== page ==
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Details for Geoscientists, Except Hydrologists and Geographers


Study the composition, structure, and other physical aspects of the earth. May use geological, physics, and mathematics knowledge in exploration for oil, gas, minerals, or underground water; or in waste disposal, land reclamation, or other environmental problems. May study the earth's internal composition, atmospheres, oceans, and its magnetic, electrical, and gravitational forces. Includes mineralogists, crystallographers, paleontologists, stratigraphers, geodesists, and seismologists.


  • Analyze and interpret geological, geochemical, and geophysical information from sources such as survey data, well logs, bore holes, and aerial photos.
  • Plan and conduct geological, geochemical, and geophysical field studies and surveys, sample collection, or drilling and testing programs used to collect data for research or application.
  • Investigate the composition, structure, and history of the Earth's crust through the collection, examination, measurement, and classification of soils, minerals, rocks, or fossil remains.
  • Prepare geological maps, cross-sectional diagrams, charts, and reports concerning mineral extraction, land use, and resource management, using results of field work and laboratory research.
  • Locate and estimate probable natural gas, oil, and mineral ore deposits and underground water resources, using aerial photographs, charts, or research and survey results.
  • Assess ground and surface water movement to provide advice regarding issues such as waste management, route and site selection, and the restoration of contaminated sites.
  • Identify risks for natural disasters such as mud slides, earthquakes, and volcanic eruptions, providing advice on mitigation of potential damage.
  • Conduct geological and geophysical studies to provide information for use in regional development, site selection, and development of public works projects.
  • Inspect construction projects to analyze engineering problems, applying geological knowledge and using test equipment and drilling machinery.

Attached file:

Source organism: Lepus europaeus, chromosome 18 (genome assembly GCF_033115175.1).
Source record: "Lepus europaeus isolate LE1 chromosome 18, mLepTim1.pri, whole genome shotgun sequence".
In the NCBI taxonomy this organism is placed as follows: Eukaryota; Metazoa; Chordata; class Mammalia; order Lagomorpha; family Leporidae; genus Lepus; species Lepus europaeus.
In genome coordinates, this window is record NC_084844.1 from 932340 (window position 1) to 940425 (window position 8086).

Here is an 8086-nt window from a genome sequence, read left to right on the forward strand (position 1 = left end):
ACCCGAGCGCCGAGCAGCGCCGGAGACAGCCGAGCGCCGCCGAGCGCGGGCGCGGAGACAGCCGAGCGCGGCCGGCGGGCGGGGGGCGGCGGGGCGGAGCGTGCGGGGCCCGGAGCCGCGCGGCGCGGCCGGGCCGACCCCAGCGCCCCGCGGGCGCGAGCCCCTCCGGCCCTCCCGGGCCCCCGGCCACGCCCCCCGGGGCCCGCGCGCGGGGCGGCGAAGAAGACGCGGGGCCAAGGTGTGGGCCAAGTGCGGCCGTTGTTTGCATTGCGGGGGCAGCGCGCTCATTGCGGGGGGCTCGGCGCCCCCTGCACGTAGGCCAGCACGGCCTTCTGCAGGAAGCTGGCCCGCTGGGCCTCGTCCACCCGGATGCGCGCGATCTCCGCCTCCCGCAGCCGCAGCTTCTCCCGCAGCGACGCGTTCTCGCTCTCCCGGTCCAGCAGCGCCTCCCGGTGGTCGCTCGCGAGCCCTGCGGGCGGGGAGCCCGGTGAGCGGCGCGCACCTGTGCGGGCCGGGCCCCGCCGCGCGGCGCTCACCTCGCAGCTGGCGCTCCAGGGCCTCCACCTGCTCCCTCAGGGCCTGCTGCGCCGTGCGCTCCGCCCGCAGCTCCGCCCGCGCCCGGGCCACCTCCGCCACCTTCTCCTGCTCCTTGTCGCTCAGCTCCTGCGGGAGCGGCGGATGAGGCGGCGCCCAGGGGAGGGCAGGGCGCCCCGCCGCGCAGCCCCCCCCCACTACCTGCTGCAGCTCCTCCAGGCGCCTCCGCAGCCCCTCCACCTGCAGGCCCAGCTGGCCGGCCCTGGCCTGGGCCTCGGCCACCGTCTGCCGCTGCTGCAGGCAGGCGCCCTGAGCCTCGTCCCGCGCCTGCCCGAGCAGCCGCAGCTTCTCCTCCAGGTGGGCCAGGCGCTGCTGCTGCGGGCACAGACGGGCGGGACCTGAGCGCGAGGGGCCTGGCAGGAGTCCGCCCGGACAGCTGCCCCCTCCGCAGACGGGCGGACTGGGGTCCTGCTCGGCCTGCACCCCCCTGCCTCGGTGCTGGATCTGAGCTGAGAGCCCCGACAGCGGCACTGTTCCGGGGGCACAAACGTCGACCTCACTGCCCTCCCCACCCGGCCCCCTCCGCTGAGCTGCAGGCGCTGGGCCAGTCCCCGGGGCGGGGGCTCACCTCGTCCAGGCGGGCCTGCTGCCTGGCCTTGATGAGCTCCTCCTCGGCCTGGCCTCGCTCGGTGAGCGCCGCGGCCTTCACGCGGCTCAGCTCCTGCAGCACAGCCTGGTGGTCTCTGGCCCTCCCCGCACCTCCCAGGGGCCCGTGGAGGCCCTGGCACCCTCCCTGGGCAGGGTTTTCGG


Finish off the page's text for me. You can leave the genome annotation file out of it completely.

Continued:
• Advise construction firms and government agencies on dam and road construction, foundation design, or land use and resource management.
  • Communicate geological findings by writing research papers, participating in conferences, or teaching geological science at universities.
  • Measure characteristics of the Earth, such as gravity and magnetic fields, using equipment such as seismographs, gravimeters, torsion balances, and magnetometers.
  • Test industrial diamonds and abrasives, soil, or rocks to determine their geological characteristics, using optical, x-ray, heat, acid, and precision instruments.
  • Identify deposits of construction materials, and assess the materials' characteristics and suitability for use as concrete aggregates, road fill, or in other applications.
  • Develop applied software for the analysis and interpretation of geological data.


  • Realistic - Realistic occupations frequently involve work activities that include practical, hands-on problems and solutions. They often deal with plants, animals, and real-world materials like wood, tools, and machinery. Many of the occupations require working outside, and do not involve a lot of paperwork or working closely with others.
  • Investigative - Investigative occupations frequently involve working with ideas, and require an extensive amount of thinking. These occupations can involve searching for facts and figuring out problems mentally.

Education, Training, Experience

  • Education - Most of these occupations require a four-year bachelor's degree, but some do not.
  • Training - Employees in these occupations usually need several years of work-related experience, on-the-job training, and/or vocational training.
  • Experience - A considerable amount of work-related skill, knowledge, or experience is needed for these occupations. For example, an accountant must complete four years of college and work for several years in accounting to be considered qualified.



  • Reading Comprehension - Understanding written sentences and paragraphs in work related documents.
  • Active Listening - Giving full attention to what other people are saying, taking time to understand the points being made, asking questions as appropriate, and not interrupting at inappropriate times.
  • Writing - Communicating effectively in writing as appropriate for the needs of the audience.
  • Speaking - Talking to others to convey information effectively.
  • Mathematics - Using mathematics to solve problems.
  • Science - Using scientific rules and methods to solve problems.
  • Critical Thinking - Using logic and reasoning to identify the strengths and weaknesses of alternative solutions, conclusions or approaches to problems.
  • Active Learning - Understanding the implications of new information for both current and future problem-solving and decision-making.
  • Complex Problem Solving - Identifying complex problems and reviewing related information to develop and evaluate options and implement solutions.
  • Judgment and Decision Making - Considering the relative costs and benefits of potential actions to choose the most appropriate one.

Related Careers

  • Geophysical Data Technicians
  • Hydrologists
  • Marine Engineers
  • Materials Scientists
  • Mining and Geological Engineers, Including Mining Safety Engineers
  • Petroleum Engineers
  • Physicists
Wages for this career
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